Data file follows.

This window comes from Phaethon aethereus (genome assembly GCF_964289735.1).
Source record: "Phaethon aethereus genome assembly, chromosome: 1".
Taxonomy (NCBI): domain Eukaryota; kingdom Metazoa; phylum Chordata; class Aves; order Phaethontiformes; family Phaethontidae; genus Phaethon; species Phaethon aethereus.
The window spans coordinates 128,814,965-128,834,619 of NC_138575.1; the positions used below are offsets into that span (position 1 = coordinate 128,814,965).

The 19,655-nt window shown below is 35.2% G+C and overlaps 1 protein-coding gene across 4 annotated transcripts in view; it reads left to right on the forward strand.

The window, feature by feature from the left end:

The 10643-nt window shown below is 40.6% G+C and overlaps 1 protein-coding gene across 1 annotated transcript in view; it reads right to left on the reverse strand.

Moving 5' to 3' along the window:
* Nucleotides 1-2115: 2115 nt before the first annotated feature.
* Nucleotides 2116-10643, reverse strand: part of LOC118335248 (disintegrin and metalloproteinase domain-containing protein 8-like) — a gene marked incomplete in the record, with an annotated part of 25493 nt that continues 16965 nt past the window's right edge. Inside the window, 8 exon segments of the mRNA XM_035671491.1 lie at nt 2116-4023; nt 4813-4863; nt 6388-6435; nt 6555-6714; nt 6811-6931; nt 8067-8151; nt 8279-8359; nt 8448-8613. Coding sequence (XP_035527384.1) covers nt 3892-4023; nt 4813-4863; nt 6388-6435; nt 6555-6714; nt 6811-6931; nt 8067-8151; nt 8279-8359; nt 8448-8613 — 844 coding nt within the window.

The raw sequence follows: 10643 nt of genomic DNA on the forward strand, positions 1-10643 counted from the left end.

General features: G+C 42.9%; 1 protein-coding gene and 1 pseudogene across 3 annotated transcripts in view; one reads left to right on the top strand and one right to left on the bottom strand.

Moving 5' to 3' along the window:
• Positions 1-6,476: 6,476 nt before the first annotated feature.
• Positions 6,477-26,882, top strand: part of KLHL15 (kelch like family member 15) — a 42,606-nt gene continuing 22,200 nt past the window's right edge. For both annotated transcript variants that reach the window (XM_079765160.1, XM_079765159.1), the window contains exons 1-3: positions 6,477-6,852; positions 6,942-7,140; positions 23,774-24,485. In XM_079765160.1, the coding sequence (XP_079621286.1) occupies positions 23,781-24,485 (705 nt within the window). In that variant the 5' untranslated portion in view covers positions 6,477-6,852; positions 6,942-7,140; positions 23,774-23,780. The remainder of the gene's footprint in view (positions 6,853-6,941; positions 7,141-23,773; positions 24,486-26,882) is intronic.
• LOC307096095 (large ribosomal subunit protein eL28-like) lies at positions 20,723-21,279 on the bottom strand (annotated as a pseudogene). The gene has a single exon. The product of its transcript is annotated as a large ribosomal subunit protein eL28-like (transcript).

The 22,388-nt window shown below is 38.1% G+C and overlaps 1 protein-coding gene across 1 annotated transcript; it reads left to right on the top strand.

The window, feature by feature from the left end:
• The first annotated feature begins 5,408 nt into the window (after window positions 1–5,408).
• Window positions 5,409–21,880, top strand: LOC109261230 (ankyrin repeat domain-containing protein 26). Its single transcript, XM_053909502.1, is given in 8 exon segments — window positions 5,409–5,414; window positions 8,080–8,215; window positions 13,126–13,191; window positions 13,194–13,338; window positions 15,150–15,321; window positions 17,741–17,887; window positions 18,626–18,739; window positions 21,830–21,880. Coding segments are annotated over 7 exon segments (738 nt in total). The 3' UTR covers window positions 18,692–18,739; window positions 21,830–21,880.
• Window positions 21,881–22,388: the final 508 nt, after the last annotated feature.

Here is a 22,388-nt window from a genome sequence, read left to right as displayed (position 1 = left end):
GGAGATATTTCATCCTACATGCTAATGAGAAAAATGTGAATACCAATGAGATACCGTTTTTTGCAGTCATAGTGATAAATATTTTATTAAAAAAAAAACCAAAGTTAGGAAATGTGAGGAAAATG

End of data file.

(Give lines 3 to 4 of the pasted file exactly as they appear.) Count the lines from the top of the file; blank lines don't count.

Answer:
Taxonomy (NCBI): domain Eukaryota; kingdom Metazoa; phylum Chordata; class Aves; order Phaethontiformes; family Phaethontidae; genus Phaethon; species Phaethon aethereus.
The window spans coordinates 128,814,965-128,834,619 of NC_138575.1; the positions used below are offsets into that span (position 1 = coordinate 128,814,965).